The more limited a resource is, the greater its worth. We’re quick to apply this to externalities – air, food, water, energy, and money, for example. But we all own a hidden resource, exploited for immense profit on a daily basis. Each week of his or her life, every human being has 168 hours of attention, mental acuity that we can devote to anything we wish. Sure, much of it goes to sleep and the basics of getting around. Those spare moments when we are able to choose how we spend our attention are sought after with mathematical ruthlessness by those who hope to resell our experience. We are the ultimate product.

wu-the_attention_merchantsIt has not always been this way. Tim Wu’s The Attention Merchants: The Epic Scramble to Get Inside Our Heads might be described as brief and action-packed history of advertising. But Wu is well aware of the cultural, moral and epistemological implications of his investigation. The mastery to be found in The Attention Merchants is Wu’s ability to let the story he is telling braid into the bigger picture about what’s going into our heads. Suffice it to say that after reading this book, you will be much more precise when you decide whether to want to spend – or pay – your attention to anything.

Wu quickly takes us back to the beginnings of advertising as we know it, with the New York newspaper industry in the early 19th century, when Benjamin Day decided he could make money from a paper that lost money in per-issue sales by charging merchants to advertise. It took almost a year, but after that our world was profoundly changed. The audience became the product, and as Wu says, nothing has been the same since,

Wu is a brilliant storyteller, and he keeps the pages turning relentlessly as he takes us through two hundred-ish years of advertising history. What has happened is that we were invaded. Our private lives, once devoted to family and home, slowly but surely featured less family and more merchandising. The home was once considered a private space, and the idea of hearing advertising on the radio was as foreign and weird as it would (will?) be for us to see billboards in Church, or a sermon “Brought to you by …” But between the television, the computer, the radio and our smart phones, every moment of our waking lives is up for grabs.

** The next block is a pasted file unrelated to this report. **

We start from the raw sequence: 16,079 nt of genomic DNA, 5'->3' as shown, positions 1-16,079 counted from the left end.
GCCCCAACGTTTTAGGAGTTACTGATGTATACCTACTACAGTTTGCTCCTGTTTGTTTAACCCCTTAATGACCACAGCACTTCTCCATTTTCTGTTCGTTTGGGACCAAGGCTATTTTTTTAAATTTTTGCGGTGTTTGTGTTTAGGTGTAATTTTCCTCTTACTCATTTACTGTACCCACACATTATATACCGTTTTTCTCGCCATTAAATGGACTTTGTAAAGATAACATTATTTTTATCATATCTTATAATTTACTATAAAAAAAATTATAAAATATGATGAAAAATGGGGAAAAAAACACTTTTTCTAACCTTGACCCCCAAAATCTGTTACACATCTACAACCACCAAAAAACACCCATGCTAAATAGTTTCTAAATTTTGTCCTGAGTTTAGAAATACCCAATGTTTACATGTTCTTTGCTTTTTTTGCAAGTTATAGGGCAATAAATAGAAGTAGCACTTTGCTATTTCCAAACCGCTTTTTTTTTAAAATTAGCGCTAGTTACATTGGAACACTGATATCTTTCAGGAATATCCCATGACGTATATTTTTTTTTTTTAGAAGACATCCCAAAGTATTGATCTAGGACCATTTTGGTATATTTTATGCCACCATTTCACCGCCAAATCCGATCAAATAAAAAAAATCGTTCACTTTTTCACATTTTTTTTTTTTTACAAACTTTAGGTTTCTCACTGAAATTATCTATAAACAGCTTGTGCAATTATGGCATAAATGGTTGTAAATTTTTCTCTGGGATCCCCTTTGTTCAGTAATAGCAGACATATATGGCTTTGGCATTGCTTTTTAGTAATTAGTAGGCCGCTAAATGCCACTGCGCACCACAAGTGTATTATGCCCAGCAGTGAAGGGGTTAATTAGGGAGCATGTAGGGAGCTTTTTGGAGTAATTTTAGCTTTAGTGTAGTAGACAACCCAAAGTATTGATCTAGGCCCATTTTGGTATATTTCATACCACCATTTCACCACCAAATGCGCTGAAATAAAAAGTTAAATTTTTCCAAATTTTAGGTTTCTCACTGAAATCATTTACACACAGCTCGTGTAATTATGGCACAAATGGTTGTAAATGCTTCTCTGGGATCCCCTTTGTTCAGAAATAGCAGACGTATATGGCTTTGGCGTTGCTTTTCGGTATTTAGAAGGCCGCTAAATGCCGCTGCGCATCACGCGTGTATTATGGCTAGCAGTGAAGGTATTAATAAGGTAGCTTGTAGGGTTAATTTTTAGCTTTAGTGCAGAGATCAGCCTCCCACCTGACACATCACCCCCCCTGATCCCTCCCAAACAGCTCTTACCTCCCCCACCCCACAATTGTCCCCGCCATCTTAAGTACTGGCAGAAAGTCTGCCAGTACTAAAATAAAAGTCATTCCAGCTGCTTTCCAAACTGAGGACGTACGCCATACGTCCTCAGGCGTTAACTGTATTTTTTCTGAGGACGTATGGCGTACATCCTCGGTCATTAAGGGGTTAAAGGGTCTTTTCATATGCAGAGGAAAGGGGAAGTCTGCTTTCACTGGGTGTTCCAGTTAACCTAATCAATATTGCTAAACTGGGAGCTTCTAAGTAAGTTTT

Expect to meet a lot of memorable characters here. From Claude Hopkins, the first great copywriter, to the Rattlesnake King (the origin of the term snake oil) to the “Celebrity Industrial Complex,” Wu takes us on a wild ride that is funny, fun to read and yet ultimately thought-provoking. Wu lets his stories reveal his themes, and the page-turning result reveals this book to be perhaps the inception point of a wave of tim_wu-2016literature devoted to the nutrition of our minds. If we are physically what we eat, then we are mentally what we pay attention to. Our attention defines who we are – and Wu expertly, engagingly manages to ask us to pay attention to how we spend our attention. It turns out the two are not synonymous.

Wu and I had a great time talking about the book. We explored a lot of ideas that were on the periphery of the book, and Wu went into some great details you’ll not find in the book. I’d suggest you start with the lighting round interview below, for a fly-over perspective.

Or just dive in to the deep dive for nearly an hour down the rabbit hole.